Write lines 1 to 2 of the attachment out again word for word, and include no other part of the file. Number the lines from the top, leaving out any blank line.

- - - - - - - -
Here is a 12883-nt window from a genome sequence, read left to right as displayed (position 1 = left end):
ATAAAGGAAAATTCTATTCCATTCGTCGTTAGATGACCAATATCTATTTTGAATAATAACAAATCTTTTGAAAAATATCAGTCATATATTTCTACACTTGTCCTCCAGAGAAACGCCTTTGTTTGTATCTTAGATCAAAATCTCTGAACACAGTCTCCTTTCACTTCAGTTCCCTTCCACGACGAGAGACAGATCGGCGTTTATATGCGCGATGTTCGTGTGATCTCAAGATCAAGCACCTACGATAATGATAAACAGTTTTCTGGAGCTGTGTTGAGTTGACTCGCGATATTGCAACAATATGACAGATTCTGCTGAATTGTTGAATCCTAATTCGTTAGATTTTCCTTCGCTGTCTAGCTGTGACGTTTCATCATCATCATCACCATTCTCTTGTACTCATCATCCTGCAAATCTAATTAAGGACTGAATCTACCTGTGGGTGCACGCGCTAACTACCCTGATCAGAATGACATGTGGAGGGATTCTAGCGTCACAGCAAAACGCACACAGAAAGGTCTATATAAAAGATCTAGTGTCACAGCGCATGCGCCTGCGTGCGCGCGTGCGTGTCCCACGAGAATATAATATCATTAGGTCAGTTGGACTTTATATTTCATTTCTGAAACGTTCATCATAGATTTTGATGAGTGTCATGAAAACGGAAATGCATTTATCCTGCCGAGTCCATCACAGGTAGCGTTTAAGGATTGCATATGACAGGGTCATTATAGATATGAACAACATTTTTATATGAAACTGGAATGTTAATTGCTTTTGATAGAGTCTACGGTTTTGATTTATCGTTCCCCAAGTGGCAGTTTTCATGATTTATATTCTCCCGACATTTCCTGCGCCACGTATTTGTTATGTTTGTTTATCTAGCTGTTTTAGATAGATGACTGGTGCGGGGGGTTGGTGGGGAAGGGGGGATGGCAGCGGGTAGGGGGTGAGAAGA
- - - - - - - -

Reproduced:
Here is a 12883-nt window from a genome sequence, read left to right as displayed (position 1 = left end):
ATAAAGGAAAATTCTATTCCATTCGTCGTTAGATGACCAATATCTATTTTGAATAATAACAAATCTTTTGAAAAATATCAGTCATATATTTCTACACTTGTCCTCCAGAGAAACGCCTTTGTTTGTATCTTAGATCAAAATCTCTGAACACAGTCTCCTTTCACTTCAGTTCCCTTCCACGACGAGAGACAGATCGGCGTTTATATGCGCGATGTTCGTGTGATCTCAAGATCAAGCACCTACGATAATGATAAACAGTTTTCTGGAGCTGTGTTGAGTTGACTCGCGATATTGCAACAATATGACAGATTCTGCTGAATTGTTGAATCCTAATTCGTTAGATTTTCCTTCGCTGTCTAGCTGTGACGTTTCATCATCATCATCACCATTCTCTTGTACTCATCATCCTGCAAATCTAATTAAGGACTGAATCTACCTGTGGGTGCACGCGCTAACTACCCTGATCAGAATGACATGTGGAGGGATTCTAGCGTCACAGCAAAACGCACACAGAAAGGTCTATATAAAAGATCTAGTGTCACAGCGCATGCGCCTGCGTGCGCGCGTGCGTGTCCCACGAGAATATAATATCATTAGGTCAGTTGGACTTTATATTTCATTTCTGAAACGTTCATCATAGATTTTGATGAGTGTCATGAAAACGGAAATGCATTTATCCTGCCGAGTCCATCACAGGTAGCGTTTAAGGATTGCATATGACAGGGTCATTATAGATATGAACAACATTTTTATATGAAACTGGAATGTTAATTGCTTTTGATAGAGTCTACGGTTTTGATTTATCGTTCCCCAAGTGGCAGTTTTCATGATTTATATTCTCCCGACATTTCCTGCGCCACGTATTTGTTATGTTTGTTTATCTAGCTGTTTTAGATAGATGACTGGTGCGGGGGGTTGGTGGGGAAGGGGGGATGGCAGCGGGTAGGGGGTGAGAAGA